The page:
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State railroad plagued by scandal, debt

Slovak Railways (ŽSR), Slovakia's biggest employer, has recently been switched onto a blind track leading into a big black tunnel. With corporate profits plummeting, murky financial scandals swelling, and company management cheating on employee social benefits, ŽSR is reaching the end of the line.
ŽSR's 1998 business plan projects a 3.8 to 3.9 billion Sk loss, stemming mostly from price subsidies for passenger transport. Company Director General Michal Lazar said that ŽSR's cumulative uncovered loss from passenger transport over the past three years is 15.5 billion Sk, a sum that almost equals the company's total debt.


Sidetracked. Slovak Railways is on track to make a record loss this year and has not been helped by a recent scandal.
Vladimír Hák

Slovak Railways (ŽSR), Slovakia's biggest employer, has recently been switched onto a blind track leading into a big black tunnel. With corporate profits plummeting, murky financial scandals swelling, and company management cheating on employee social benefits, ŽSR is reaching the end of the line.

ŽSR's 1998 business plan projects a 3.8 to 3.9 billion Sk loss, stemming mostly from price subsidies for passenger transport. Company Director General Michal Lazar said that ŽSR's cumulative uncovered loss from passenger transport over the past three years is 15.5 billion Sk, a sum that almost equals the company's total debt.

Projected 1998 expenditures for passenger transport amount to 8.34 billion crowns, while revenues are 1.63 billion and state financial support around 2.2 billion: the result is an abysmal shortfall of 4.51 billion. Not even an 880 million crown projected surplus from freight transport can balance the loss.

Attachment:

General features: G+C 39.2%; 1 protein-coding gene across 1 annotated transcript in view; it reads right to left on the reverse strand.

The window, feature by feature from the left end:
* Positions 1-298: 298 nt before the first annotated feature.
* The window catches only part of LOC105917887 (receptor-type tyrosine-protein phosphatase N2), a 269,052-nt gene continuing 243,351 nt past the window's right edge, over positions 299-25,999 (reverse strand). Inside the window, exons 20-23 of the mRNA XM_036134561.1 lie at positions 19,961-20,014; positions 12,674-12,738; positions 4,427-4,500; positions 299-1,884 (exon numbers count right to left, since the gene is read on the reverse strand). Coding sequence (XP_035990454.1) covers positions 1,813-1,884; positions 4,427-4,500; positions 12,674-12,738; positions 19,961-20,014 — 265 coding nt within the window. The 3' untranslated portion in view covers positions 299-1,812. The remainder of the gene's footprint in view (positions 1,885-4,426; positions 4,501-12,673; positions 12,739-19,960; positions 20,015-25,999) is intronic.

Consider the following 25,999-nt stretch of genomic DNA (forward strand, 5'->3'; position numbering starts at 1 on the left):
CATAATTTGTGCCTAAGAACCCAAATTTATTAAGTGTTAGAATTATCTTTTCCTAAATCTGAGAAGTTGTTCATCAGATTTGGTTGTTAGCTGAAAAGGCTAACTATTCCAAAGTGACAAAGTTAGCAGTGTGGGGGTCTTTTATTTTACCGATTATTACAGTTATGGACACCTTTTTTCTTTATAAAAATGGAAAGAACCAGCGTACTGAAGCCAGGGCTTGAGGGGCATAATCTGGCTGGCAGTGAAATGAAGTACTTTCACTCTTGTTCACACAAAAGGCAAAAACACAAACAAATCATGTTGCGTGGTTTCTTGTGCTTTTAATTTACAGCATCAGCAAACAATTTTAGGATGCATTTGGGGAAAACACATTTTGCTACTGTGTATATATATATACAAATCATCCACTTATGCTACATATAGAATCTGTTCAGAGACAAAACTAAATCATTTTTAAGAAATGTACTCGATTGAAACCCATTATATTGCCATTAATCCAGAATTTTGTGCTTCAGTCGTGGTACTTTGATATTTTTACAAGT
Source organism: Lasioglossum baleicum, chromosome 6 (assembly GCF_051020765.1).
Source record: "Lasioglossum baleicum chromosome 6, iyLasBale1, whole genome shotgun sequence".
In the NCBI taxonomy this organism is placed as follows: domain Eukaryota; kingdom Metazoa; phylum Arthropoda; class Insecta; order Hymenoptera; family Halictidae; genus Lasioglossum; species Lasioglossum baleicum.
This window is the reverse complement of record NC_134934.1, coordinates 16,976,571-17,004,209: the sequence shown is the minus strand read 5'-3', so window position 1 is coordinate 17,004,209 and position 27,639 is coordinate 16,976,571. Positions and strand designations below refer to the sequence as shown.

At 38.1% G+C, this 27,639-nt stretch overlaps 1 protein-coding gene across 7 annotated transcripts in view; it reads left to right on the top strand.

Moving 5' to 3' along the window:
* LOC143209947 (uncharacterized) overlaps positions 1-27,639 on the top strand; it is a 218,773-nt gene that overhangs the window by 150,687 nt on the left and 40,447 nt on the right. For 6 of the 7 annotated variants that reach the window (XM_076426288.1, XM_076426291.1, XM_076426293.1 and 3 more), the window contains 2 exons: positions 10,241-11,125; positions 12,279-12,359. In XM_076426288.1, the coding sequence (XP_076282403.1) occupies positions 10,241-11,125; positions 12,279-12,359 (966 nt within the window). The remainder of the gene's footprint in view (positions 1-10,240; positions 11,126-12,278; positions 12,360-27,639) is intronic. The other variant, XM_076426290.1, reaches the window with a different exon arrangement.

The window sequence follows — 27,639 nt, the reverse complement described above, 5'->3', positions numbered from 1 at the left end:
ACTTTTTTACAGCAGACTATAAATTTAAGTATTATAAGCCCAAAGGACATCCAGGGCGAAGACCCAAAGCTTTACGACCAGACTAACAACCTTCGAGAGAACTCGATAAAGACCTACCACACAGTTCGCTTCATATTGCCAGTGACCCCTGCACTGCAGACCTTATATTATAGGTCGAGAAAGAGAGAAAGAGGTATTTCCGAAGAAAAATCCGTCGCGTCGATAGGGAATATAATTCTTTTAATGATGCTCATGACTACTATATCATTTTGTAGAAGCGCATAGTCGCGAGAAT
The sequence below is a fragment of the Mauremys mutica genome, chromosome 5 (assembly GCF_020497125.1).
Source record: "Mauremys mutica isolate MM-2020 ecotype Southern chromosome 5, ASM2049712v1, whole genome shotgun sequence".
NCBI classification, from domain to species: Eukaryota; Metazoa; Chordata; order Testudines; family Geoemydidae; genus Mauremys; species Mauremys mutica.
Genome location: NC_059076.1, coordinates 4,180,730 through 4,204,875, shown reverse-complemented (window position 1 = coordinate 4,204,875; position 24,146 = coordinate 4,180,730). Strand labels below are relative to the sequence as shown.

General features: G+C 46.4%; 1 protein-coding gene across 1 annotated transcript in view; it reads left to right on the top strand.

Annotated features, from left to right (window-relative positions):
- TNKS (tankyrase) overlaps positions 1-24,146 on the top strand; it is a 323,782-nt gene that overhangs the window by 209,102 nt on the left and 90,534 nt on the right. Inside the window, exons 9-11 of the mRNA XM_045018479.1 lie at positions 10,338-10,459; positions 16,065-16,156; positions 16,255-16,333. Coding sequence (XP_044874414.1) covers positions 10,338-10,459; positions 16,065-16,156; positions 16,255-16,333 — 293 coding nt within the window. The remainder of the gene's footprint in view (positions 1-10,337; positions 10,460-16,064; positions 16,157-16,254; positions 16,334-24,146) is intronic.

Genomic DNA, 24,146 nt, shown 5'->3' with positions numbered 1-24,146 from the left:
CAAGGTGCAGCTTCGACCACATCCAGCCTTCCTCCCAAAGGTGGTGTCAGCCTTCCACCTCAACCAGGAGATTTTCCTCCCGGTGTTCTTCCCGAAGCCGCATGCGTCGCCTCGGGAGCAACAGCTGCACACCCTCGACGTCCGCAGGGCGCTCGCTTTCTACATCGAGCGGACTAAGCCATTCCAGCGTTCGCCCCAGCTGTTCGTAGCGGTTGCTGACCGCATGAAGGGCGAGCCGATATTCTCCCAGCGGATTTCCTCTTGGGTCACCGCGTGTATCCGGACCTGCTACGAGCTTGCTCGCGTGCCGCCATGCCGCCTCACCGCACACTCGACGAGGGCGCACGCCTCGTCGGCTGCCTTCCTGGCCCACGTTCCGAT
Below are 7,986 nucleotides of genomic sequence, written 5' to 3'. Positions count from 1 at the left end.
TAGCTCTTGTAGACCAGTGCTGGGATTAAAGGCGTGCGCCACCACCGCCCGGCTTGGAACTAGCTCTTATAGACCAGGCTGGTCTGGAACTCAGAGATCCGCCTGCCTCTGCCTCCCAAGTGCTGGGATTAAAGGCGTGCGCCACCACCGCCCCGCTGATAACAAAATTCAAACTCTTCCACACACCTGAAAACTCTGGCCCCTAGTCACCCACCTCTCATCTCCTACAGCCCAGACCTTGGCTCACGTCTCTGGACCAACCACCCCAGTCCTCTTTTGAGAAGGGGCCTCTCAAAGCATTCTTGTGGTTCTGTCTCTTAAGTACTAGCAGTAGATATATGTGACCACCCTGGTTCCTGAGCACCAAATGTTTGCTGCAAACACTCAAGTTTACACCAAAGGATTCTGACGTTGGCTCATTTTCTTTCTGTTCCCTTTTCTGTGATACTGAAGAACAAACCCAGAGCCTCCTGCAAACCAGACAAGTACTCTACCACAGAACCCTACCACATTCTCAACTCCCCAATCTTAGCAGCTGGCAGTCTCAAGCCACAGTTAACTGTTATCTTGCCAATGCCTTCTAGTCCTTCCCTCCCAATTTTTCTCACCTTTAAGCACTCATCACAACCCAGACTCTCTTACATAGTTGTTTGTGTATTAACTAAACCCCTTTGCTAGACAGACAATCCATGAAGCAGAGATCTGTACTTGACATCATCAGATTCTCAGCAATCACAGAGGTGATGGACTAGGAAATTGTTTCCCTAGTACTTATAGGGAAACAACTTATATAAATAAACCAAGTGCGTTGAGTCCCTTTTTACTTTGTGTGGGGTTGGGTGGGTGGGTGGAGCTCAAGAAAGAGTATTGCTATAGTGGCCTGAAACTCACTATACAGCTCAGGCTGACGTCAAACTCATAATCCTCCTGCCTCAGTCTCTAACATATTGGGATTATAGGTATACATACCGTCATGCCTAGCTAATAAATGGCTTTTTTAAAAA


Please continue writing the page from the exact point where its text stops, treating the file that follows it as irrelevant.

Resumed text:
Under trade union fire

Finding itself cash-strapped and with no prospect of increased state budget subsidies, the company began to look for finances elsewhere in 1996.

Like all Slovak employers, ŽSR deducts one percent of every employee's gross salary to pay insurance and unemployment dues to the National Labor Office (NÚP). However, much of this money, which, according to NÚP, represented millions of crowns, has never reached its destination. NÚP employment offices around the country reported that ŽSR had not paid its dues for several months in 1996 and for the most part of 1997, let alone for 1998.

This information was confirmed for the Pravda daily by Miloš Čikovský, ŽSR spokesman. Čikovský toldThe Spectator that the problem of unpaid dues was connected to the company's financial insolvency. "We obtained enough money to cover all employees' salaries, but we couldn't cover the dues," he said. "The question is not whether we did or didn't knock some percentage off wages, we simply didn't have the money."

Having squandered the funds and confidence of its employees, management came under fire from ŽSR's labor unions, who charged in the Práca daily that ŽSR was beginning to have problems finding enough money to pay salaries.

Peter Rozložník, Vice-Chairman of ŽSR's labour union, reported that "many employees who are considering initiating legal proceedings against [Lazar], who is responsible for not paying the dues." He added that ŽSR is also not paying other dues, like social and health insurance. "We know of a concrete example of a child insured by Garant [an insurance company established mostly for ŽSR's employees and their families] and who had a high temperature. The ambulance refused to come as soon as they heard the name of the insurance company."

Rozložník, who also sits on the NÚP board, said that the backlog on ŽSR dues is not in the tens of millions but "about one billion crowns."